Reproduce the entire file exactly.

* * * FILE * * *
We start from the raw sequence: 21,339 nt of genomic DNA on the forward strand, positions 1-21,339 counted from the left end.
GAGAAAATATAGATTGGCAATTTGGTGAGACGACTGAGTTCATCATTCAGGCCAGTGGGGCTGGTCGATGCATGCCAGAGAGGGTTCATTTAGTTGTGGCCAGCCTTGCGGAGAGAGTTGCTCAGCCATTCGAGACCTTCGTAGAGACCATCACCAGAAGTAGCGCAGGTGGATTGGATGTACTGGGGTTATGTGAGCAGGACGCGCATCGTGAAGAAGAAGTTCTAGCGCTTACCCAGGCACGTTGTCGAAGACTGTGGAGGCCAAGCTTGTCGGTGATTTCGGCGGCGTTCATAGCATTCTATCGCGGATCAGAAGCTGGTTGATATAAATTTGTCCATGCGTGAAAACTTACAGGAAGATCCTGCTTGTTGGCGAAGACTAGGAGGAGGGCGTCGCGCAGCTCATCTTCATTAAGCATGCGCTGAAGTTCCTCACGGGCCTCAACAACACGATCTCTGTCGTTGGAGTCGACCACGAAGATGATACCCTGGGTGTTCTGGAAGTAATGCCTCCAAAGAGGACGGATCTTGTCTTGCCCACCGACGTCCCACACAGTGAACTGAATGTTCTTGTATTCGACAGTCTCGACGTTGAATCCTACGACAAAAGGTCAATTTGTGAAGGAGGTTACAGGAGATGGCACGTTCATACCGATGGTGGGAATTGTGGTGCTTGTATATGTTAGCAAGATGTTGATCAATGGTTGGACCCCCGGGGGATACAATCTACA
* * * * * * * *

We start from the raw sequence: 21,339 nt of genomic DNA on the forward strand, positions 1-21,339 counted from the left end.
GAGAAAATATAGATTGGCAATTTGGTGAGACGACTGAGTTCATCATTCAGGCCAGTGGGGCTGGTCGATGCATGCCAGAGAGGGTTCATTTAGTTGTGGCCAGCCTTGCGGAGAGAGTTGCTCAGCCATTCGAGACCTTCGTAGAGACCATCACCAGAAGTAGCGCAGGTGGATTGGATGTACTGGGGTTATGTGAGCAGGACGCGCATCGTGAAGAAGAAGTTCTAGCGCTTACCCAGGCACGTTGTCGAAGACTGTGGAGGCCAAGCTTGTCGGTGATTTCGGCGGCGTTCATAGCATTCTATCGCGGATCAGAAGCTGGTTGATATAAATTTGTCCATGCGTGAAAACTTACAGGAAGATCCTGCTTGTTGGCGAAGACTAGGAGGAGGGCGTCGCGCAGCTCATCTTCATTAAGCATGCGCTGAAGTTCCTCACGGGCCTCAACAACACGATCTCTGTCGTTGGAGTCGACCACGAAGATGATACCCTGGGTGTTCTGGAAGTAATGCCTCCAAAGAGGACGGATCTTGTCTTGCCCACCGACGTCCCACACAGTGAACTGAATGTTCTTGTATTCGACAGTCTCGACGTTGAATCCTACGACAAAAGGTCAATTTGTGAAGGAGGTTACAGGAGATGGCACGTTCATACCGATGGTGGGAATTGTGGTGCTTGTATATGTTAGCAAGATGTTGATCAATGGTTGGACCCCCGGGGGATACAATCTACA